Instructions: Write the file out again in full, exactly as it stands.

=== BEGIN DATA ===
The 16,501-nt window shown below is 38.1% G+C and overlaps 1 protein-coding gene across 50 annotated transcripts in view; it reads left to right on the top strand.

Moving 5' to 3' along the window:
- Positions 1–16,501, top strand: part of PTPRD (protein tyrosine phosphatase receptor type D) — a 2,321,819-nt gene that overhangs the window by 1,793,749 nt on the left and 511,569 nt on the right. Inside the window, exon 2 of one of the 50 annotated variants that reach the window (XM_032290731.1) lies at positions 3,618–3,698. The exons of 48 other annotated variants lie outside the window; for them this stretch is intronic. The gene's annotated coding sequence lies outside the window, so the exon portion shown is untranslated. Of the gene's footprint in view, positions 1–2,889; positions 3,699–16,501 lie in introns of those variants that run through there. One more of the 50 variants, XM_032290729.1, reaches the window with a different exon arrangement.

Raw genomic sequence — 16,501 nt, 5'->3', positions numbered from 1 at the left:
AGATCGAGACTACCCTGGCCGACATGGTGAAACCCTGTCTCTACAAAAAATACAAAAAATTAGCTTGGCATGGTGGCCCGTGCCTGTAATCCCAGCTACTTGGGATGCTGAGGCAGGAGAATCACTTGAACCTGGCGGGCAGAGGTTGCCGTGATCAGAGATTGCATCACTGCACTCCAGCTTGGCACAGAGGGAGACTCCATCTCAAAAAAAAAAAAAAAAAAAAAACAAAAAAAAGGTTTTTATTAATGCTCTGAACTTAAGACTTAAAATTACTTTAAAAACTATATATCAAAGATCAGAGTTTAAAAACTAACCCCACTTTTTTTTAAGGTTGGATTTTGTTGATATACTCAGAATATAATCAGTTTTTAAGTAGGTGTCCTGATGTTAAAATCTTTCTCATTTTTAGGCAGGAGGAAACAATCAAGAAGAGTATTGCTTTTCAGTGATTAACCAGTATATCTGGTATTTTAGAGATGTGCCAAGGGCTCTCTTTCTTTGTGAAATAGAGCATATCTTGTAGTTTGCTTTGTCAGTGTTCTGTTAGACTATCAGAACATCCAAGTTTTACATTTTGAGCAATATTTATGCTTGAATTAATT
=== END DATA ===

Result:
The 16,501-nt window shown below is 38.1% G+C and overlaps 1 protein-coding gene across 50 annotated transcripts in view; it reads left to right on the top strand.

Moving 5' to 3' along the window:
- Positions 1–16,501, top strand: part of PTPRD (protein tyrosine phosphatase receptor type D) — a 2,321,819-nt gene that overhangs the window by 1,793,749 nt on the left and 511,569 nt on the right. Inside the window, exon 2 of one of the 50 annotated variants that reach the window (XM_032290731.1) lies at positions 3,618–3,698. The exons of 48 other annotated variants lie outside the window; for them this stretch is intronic. The gene's annotated coding sequence lies outside the window, so the exon portion shown is untranslated. Of the gene's footprint in view, positions 1–2,889; positions 3,699–16,501 lie in introns of those variants that run through there. One more of the 50 variants, XM_032290729.1, reaches the window with a different exon arrangement.

Raw genomic sequence — 16,501 nt, 5'->3', positions numbered from 1 at the left:
AGATCGAGACTACCCTGGCCGACATGGTGAAACCCTGTCTCTACAAAAAATACAAAAAATTAGCTTGGCATGGTGGCCCGTGCCTGTAATCCCAGCTACTTGGGATGCTGAGGCAGGAGAATCACTTGAACCTGGCGGGCAGAGGTTGCCGTGATCAGAGATTGCATCACTGCACTCCAGCTTGGCACAGAGGGAGACTCCATCTCAAAAAAAAAAAAAAAAAAAAAACAAAAAAAAGGTTTTTATTAATGCTCTGAACTTAAGACTTAAAATTACTTTAAAAACTATATATCAAAGATCAGAGTTTAAAAACTAACCCCACTTTTTTTTAAGGTTGGATTTTGTTGATATACTCAGAATATAATCAGTTTTTAAGTAGGTGTCCTGATGTTAAAATCTTTCTCATTTTTAGGCAGGAGGAAACAATCAAGAAGAGTATTGCTTTTCAGTGATTAACCAGTATATCTGGTATTTTAGAGATGTGCCAAGGGCTCTCTTTCTTTGTGAAATAGAGCATATCTTGTAGTTTGCTTTGTCAGTGTTCTGTTAGACTATCAGAACATCCAAGTTTTACATTTTGAGCAATATTTATGCTTGAATTAATT